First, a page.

When my friends and I rolled into Tzfat in our cumbersome purple bus, I first marveled at how our bus driver navigated through the tight turns of the city’s cobblestone streets. Watching him steer our bus through Tzfat was like watching a cruise ship perform figure 8’s in water. We expected the day to be pretty simple – check out one of the “spiritual capital of Israel,” learn some more stories about Jewish heroes, pick up souvenirs along the way, and demolish some falafel.

Little did we know our day would be, well, slightly more taxing than that. It wasn’t enough to scare me off Birthright, but there was a twist in the day’s plans. We walked into the old city part of Tzfat, and we noticed that our “volunteering” part of the trip entailed working to beautify some of the walkways, a multi-year project encompassing the work of different birthright groups.

We threw on gloves and picked up hoes and axes, looking more like lost members of the Village People than professional laborers. For a half hour, we worked in the sun (like our ancestors), hacking away at weeds, rocks, and other undesirables that clogged the old city.

I might not have been the most efficient worker Israel has ever seen, and I didn’t enjoy sweating in modest, Tzfat-appropriate clothing. But I did appreciate the lesson at hand – realistically, I don’t know if I’ll ever come to Israel again. I start my job search in a few months, and in my field (television journalism) I don’t get much time off. Why would I bother working for something I’ll never enjoy? What good is it for me to toil in the sun for an Israeli walkway I might not ever see again?

After we worked, we read a story in the Talmud about a sage and a 70-year old man. The elderly gentleman planted a fruit tree in the ground. The sage asked if the old man would ever enjoy the tree’s fruit, and the old man didn’t answer the question. Instead, he noted that the world was full of trees when he was born, planted by men who knew they’d never enjoy them. The 70-year old said he entered a world full of trees, and wanted to make sure his grandchildren could reap the fruits of his labor (no pun intended).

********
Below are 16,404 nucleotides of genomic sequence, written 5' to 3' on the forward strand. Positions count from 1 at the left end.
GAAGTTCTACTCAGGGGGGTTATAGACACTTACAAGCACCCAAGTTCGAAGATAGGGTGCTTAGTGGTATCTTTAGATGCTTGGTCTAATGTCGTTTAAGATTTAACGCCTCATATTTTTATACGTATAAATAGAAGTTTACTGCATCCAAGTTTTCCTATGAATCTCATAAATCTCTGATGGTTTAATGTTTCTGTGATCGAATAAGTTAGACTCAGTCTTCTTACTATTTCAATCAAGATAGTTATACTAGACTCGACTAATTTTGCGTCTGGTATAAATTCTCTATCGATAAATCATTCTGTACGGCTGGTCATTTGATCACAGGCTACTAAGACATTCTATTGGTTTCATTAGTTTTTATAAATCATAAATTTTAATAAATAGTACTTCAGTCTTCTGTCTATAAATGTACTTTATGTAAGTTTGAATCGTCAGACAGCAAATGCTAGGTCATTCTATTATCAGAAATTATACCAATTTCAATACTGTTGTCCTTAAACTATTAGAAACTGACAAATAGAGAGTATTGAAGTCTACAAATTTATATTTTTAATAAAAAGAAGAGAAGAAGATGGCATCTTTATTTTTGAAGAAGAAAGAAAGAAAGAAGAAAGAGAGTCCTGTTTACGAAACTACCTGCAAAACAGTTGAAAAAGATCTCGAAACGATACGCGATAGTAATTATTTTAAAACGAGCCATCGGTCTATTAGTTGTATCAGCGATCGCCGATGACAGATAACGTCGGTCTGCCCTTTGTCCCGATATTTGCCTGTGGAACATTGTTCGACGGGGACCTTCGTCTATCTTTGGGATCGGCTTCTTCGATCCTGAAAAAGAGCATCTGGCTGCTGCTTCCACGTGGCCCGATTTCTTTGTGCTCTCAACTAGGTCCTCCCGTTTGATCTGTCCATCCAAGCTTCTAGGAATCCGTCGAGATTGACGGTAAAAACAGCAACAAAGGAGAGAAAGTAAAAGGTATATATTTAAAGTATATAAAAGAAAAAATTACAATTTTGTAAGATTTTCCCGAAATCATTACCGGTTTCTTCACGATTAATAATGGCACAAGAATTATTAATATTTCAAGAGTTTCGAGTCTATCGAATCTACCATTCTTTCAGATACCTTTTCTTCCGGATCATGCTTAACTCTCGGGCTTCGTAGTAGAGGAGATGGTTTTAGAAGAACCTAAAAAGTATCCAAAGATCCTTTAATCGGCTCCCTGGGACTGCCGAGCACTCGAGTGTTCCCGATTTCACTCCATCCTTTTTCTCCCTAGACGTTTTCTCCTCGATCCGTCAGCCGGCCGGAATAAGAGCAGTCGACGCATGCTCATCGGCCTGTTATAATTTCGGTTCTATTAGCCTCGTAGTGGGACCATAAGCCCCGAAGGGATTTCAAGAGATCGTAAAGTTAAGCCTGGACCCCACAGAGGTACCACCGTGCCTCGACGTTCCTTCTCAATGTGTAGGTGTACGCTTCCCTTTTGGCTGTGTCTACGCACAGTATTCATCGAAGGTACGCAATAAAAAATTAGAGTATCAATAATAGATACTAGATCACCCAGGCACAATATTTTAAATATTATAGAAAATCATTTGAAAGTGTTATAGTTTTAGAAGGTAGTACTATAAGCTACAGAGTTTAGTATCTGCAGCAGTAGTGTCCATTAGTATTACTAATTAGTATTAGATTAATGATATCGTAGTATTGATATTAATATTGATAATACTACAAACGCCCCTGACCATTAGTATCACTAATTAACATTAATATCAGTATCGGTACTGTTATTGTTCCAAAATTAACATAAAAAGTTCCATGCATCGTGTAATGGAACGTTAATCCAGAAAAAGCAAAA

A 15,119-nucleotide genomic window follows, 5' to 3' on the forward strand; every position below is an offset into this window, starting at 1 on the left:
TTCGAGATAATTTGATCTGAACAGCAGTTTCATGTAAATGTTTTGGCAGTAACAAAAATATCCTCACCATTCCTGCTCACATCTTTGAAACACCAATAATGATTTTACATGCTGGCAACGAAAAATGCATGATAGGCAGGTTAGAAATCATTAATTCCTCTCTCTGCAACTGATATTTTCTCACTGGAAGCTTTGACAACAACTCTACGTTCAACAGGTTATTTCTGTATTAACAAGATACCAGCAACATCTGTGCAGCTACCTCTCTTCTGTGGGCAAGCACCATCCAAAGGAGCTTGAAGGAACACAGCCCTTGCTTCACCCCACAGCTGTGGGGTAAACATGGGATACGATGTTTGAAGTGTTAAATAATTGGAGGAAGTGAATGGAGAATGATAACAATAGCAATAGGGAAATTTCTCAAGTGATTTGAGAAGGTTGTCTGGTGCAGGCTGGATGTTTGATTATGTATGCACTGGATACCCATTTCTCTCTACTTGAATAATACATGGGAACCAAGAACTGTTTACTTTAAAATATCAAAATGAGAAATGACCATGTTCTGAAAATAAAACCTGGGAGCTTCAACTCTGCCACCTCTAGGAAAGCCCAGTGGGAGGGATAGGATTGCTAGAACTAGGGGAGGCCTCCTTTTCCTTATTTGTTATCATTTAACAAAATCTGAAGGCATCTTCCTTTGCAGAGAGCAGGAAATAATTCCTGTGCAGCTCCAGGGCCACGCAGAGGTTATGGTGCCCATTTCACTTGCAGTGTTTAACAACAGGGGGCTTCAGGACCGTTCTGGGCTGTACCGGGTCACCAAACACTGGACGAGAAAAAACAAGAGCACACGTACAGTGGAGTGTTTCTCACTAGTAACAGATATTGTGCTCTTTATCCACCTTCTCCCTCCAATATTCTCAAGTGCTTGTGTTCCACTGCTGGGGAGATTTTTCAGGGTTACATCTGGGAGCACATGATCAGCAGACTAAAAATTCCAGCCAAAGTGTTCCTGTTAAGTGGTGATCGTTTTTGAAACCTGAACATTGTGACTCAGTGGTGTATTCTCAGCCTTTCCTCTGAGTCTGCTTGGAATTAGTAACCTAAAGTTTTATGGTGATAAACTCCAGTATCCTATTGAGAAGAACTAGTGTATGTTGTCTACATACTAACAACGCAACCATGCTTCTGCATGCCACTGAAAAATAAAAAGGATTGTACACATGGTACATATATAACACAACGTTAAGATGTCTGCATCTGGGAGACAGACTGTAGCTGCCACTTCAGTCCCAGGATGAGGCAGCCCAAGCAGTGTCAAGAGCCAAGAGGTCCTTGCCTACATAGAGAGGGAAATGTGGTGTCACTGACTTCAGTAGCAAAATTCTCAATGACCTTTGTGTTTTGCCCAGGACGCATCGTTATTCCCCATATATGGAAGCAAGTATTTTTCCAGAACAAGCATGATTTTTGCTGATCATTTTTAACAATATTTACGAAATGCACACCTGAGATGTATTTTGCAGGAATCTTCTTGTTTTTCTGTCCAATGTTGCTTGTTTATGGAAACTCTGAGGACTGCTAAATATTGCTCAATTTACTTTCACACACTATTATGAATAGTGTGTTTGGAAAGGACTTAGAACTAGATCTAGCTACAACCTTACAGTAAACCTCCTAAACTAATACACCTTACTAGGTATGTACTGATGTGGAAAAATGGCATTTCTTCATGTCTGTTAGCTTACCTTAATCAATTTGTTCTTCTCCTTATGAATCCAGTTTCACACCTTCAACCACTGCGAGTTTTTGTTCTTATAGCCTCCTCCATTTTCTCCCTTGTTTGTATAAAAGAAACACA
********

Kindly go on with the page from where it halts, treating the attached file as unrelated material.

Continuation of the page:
I’m approximately decades decades away from reaching 70, but this was a similar situation for me. I doubt I’ll ever see this walkway again, so what use is there for me to break my back outside? I realized how much I had walked that day, and how many people must have worked hard to clear those paths. Just as Israelites had done before me, I would work to clear roads that would benefit others. I received no direct benefits from helping to clear the road, except for the small satisfaction that people get when they help others.

People before me cleared roads that I use every day, so the least I could do was to help clear out debris from the old city in Tzfat and continue Birthright’s efforts to clean up the walkway. There was some time in the city that I didn’t spend buying candles and noshing on fried chickpeas, but it was interesting to have this feeling that I contributed to Israel… even if it was just my removing some junk from a small walkway.

-Ted Goldberg